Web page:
Michelle Obama will spend a week in China later this month on an official trip, the White House announced on Monday.
The trip was announced in a blog post Michelle Obama published on the White House’s official blog.
“During my trip, I’ll be visiting a university and two high schools in Beijing and Chengdu (which are two of China’s largest cities),” the first lady of the United States (FLOTUS) wrote in the blog post. “I’ll be focusing in particular on the power and importance of education, both in my own life and in the lives of young people in both of our countries. I’ll also be visiting various historical and cultural sites in China.”
Michelle Obama also promised to keep a daily travel blog of her time in China, and the White House created a dedicated site for that purpose. It also encouraged visitors to sign up for daily email updates about FLOTUS’ trip.
Separately, the White House announced: “The First Lady will travel to China from March 19-26, 2014. She will be visiting Beijing from March 20-23, Xi’an on March 24, and Chengdu from March 25-26.” It reiterated that the focus on Mrs. Obama’s trip will be on education in China and the United States.
In her blog post, the first lady noted that the U.S. and China engaged in robust academic exchanges. China sends more students to the U.S. every year than any other country in the world. As Shannon reported last week, however, the U.S.-China exchange program has come under fire from some in the United States.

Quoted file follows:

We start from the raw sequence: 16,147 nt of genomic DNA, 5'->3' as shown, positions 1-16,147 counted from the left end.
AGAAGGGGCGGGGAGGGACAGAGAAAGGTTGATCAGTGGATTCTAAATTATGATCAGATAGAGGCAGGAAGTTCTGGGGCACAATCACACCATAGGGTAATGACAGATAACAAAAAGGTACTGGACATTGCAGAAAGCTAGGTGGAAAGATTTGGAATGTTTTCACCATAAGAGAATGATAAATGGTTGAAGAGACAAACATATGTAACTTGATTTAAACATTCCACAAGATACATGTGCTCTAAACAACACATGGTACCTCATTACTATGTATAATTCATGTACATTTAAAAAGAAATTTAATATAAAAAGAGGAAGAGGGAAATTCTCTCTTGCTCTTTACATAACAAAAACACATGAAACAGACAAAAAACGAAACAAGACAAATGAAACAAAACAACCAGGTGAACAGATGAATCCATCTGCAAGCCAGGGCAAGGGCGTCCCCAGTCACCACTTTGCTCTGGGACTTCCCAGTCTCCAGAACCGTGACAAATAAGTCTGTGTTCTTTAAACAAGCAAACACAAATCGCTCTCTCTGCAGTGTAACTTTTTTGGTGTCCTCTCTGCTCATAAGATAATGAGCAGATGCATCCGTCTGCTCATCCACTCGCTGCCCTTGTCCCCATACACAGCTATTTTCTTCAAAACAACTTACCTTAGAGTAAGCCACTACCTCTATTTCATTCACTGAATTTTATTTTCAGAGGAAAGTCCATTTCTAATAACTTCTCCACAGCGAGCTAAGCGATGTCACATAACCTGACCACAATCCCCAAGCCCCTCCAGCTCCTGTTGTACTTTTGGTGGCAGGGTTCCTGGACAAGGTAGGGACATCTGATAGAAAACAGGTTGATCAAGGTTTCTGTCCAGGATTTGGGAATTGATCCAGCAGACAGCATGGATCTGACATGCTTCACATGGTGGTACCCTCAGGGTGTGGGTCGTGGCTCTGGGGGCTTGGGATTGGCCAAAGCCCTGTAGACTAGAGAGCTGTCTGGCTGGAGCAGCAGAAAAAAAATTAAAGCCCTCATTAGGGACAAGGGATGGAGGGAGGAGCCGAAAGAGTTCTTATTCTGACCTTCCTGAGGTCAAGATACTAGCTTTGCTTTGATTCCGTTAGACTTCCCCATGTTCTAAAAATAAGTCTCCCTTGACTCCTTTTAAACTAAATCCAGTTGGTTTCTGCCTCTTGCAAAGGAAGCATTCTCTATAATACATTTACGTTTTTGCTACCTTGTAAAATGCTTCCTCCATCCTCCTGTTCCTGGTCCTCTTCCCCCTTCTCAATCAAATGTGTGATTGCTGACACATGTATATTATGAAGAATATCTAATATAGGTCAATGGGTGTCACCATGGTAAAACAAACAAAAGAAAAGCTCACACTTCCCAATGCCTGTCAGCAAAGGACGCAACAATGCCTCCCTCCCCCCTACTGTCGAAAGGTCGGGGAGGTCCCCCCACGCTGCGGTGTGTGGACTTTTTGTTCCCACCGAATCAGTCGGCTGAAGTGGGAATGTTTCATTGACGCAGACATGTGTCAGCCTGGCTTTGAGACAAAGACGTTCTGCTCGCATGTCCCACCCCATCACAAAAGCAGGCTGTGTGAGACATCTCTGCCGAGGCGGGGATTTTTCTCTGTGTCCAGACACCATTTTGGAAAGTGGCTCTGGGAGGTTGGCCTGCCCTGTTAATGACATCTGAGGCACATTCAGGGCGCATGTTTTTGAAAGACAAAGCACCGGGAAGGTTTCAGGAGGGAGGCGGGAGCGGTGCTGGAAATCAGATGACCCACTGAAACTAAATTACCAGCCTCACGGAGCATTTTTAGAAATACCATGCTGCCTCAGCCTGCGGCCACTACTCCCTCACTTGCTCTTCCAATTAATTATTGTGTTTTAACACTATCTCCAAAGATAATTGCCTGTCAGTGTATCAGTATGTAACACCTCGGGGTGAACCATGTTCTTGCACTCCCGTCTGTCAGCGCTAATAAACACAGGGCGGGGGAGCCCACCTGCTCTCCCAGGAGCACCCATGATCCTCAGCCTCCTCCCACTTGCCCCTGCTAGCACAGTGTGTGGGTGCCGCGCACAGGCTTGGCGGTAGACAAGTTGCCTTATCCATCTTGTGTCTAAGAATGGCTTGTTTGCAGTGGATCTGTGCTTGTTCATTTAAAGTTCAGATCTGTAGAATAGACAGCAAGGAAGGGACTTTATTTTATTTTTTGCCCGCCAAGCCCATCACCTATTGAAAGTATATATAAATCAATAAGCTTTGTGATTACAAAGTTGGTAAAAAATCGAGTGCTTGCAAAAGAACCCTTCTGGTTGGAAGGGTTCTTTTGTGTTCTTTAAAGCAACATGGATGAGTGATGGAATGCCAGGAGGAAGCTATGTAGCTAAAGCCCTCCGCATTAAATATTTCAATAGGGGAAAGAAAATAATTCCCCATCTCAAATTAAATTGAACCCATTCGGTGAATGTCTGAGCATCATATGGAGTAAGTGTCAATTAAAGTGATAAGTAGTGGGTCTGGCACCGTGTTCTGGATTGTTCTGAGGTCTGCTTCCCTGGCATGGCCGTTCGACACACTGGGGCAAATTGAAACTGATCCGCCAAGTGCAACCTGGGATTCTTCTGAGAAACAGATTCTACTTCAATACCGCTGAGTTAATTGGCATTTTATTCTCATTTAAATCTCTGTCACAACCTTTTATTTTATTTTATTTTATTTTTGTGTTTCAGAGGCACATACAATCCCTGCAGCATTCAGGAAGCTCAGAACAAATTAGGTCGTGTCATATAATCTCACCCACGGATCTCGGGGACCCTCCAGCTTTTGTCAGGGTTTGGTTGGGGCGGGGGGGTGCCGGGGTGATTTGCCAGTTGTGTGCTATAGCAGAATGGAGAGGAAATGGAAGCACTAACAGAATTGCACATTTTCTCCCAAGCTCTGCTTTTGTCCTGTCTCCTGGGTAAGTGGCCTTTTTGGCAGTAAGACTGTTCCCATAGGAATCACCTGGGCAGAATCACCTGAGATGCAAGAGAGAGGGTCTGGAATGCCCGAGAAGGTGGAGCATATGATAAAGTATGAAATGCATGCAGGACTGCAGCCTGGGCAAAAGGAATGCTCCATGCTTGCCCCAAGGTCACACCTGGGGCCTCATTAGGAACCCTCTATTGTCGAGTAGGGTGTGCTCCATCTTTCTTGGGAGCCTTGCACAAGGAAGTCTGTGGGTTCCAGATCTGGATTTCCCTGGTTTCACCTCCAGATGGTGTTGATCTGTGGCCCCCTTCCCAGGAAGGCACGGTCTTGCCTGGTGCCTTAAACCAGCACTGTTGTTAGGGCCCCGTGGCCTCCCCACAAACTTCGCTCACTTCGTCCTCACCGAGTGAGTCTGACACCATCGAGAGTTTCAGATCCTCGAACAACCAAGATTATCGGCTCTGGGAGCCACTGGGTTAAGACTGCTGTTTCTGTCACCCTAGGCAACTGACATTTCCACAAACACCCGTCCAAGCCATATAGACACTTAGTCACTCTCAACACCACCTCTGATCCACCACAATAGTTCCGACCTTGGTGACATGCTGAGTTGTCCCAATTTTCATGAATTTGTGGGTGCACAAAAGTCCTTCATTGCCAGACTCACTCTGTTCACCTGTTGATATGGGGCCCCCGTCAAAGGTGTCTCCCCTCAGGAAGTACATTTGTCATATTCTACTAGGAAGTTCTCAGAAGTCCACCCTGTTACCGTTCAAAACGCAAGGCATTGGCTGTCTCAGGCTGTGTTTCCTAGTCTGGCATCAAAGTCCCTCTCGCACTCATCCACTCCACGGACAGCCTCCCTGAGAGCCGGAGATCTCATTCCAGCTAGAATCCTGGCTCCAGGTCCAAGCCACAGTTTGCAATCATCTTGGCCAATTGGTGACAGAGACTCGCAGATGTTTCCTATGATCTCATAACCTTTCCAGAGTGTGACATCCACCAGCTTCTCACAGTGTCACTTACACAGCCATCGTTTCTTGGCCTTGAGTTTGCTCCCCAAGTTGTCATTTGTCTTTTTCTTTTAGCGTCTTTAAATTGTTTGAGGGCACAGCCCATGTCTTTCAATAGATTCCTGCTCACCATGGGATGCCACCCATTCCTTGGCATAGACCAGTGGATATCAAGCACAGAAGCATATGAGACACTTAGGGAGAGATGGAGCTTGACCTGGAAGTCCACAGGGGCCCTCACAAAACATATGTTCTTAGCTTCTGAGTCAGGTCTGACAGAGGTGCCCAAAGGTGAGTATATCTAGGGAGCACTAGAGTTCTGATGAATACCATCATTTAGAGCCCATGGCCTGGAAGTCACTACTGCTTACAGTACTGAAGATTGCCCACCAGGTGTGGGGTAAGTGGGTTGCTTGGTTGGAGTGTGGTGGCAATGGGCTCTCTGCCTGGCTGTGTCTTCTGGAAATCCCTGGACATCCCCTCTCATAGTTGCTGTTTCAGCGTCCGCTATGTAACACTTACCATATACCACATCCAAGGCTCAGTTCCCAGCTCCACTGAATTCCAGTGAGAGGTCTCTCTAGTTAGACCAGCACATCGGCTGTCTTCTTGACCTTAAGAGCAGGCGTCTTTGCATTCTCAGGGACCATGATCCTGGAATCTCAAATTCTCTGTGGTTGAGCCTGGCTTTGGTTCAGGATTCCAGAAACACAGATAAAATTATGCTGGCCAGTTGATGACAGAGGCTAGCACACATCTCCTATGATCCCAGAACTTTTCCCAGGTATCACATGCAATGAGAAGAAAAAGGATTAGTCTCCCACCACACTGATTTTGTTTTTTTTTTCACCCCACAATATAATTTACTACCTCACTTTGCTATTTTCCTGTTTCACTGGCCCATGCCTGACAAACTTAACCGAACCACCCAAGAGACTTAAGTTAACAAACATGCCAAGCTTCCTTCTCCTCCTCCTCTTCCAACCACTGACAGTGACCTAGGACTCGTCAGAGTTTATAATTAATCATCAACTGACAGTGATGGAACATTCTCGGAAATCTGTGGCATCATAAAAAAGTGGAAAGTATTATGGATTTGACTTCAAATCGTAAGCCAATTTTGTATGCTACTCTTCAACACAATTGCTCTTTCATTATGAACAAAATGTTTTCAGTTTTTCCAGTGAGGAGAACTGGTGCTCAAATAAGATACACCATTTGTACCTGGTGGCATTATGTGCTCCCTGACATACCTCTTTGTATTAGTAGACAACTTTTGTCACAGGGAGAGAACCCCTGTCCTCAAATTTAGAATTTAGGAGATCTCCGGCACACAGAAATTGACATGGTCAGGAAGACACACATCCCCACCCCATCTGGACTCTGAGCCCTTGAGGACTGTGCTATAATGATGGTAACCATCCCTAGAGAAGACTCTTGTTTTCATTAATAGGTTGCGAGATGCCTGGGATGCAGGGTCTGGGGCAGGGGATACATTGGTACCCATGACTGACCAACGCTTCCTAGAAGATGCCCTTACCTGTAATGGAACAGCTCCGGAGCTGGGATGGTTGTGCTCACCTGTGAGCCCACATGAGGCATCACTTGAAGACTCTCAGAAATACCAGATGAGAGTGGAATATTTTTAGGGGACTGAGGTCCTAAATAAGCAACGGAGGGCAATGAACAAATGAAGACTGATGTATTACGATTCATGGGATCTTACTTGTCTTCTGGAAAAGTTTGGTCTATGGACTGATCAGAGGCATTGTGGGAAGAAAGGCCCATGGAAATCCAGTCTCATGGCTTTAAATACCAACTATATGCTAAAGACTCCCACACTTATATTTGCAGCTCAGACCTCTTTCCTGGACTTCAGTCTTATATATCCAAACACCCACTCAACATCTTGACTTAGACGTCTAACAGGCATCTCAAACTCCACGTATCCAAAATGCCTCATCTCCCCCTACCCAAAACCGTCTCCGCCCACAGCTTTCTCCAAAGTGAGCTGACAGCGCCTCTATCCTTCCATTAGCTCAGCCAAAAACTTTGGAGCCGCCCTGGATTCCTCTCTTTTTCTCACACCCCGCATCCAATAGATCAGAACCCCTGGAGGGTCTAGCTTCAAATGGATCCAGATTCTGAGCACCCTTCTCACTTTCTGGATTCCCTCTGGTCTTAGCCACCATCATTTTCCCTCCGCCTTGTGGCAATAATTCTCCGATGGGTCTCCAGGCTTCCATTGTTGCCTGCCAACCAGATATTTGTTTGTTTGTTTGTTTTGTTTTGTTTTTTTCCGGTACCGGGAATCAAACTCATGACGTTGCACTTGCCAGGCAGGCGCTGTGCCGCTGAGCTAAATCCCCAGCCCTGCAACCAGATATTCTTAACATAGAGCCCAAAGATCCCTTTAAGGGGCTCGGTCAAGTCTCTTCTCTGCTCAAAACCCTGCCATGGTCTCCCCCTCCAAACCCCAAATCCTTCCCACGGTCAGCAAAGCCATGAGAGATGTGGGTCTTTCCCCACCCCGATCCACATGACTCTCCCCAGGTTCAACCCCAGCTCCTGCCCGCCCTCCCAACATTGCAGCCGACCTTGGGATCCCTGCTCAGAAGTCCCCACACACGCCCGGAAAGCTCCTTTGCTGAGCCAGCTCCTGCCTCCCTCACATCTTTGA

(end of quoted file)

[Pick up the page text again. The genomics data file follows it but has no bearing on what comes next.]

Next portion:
This month’s trip will be the first FLOTUS has made to China during her five years in office. President Obama will not be accompanying her on the trip. In fact, President Obama will not be stopping in China during his Asia trip next month, which will take him to Malaysia, the Philippines, South Korea, and Japan. According to press accounts, she will be taking her two daughters Malia and Sasha, and her mother, Marian Robinson, along on the trip.
The most pressing issue, especially in China, will be whether she will hold a meeting with China’s first lady, Peng Liyuan. Peng was a well-known musician in China before becoming first lady. In contrast to the wives of most of China’s senior leaders, Peng has also been a highly visible first lady particularly during President Xi Jinping’s trips abroad. This has endeared her to many Chinese citizens, who have long compared her to Michelle Obama.
Notably, Michele Obama elected to not travel to the Sunnylands in California for the Xi-Obama summit last June, despite the fact that Peng was traveling with her husband. Thus, if Obama and Peng meet during the former’s visit to China this month—as press accounts claim they will—this will be the first time the two ladies have met face-to-face, at least since Peng became first lady of China.